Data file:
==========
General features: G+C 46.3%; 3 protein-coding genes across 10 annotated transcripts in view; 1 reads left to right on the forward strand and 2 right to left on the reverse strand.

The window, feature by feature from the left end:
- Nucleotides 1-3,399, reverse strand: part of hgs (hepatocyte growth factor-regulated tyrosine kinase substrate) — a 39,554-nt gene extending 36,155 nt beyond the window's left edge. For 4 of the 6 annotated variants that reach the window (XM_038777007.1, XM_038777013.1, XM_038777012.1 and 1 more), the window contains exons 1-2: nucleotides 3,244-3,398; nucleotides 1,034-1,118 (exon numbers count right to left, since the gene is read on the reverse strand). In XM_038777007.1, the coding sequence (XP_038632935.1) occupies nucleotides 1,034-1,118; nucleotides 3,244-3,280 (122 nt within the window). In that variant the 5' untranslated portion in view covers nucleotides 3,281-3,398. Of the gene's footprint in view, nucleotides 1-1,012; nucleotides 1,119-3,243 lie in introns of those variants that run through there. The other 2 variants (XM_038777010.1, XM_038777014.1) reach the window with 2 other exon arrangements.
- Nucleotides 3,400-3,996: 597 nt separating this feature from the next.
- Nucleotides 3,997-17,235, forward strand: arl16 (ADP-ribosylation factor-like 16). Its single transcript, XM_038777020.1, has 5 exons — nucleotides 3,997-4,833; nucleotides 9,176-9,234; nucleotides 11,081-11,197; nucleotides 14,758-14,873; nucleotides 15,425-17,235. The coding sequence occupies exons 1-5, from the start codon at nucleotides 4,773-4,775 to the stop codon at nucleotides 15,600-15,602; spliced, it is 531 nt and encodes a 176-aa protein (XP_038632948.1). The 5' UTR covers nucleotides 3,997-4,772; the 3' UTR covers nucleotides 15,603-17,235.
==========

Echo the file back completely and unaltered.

General features: G+C 46.3%; 3 protein-coding genes across 10 annotated transcripts in view; 1 reads left to right on the forward strand and 2 right to left on the reverse strand.

The window, feature by feature from the left end:
- Nucleotides 1-3,399, reverse strand: part of hgs (hepatocyte growth factor-regulated tyrosine kinase substrate) — a 39,554-nt gene extending 36,155 nt beyond the window's left edge. For 4 of the 6 annotated variants that reach the window (XM_038777007.1, XM_038777013.1, XM_038777012.1 and 1 more), the window contains exons 1-2: nucleotides 3,244-3,398; nucleotides 1,034-1,118 (exon numbers count right to left, since the gene is read on the reverse strand). In XM_038777007.1, the coding sequence (XP_038632935.1) occupies nucleotides 1,034-1,118; nucleotides 3,244-3,280 (122 nt within the window). In that variant the 5' untranslated portion in view covers nucleotides 3,281-3,398. Of the gene's footprint in view, nucleotides 1-1,012; nucleotides 1,119-3,243 lie in introns of those variants that run through there. The other 2 variants (XM_038777010.1, XM_038777014.1) reach the window with 2 other exon arrangements.
- Nucleotides 3,400-3,996: 597 nt separating this feature from the next.
- Nucleotides 3,997-17,235, forward strand: arl16 (ADP-ribosylation factor-like 16). Its single transcript, XM_038777020.1, has 5 exons — nucleotides 3,997-4,833; nucleotides 9,176-9,234; nucleotides 11,081-11,197; nucleotides 14,758-14,873; nucleotides 15,425-17,235. The coding sequence occupies exons 1-5, from the start codon at nucleotides 4,773-4,775 to the stop codon at nucleotides 15,600-15,602; spliced, it is 531 nt and encodes a 176-aa protein (XP_038632948.1). The 5' UTR covers nucleotides 3,997-4,772; the 3' UTR covers nucleotides 15,603-17,235.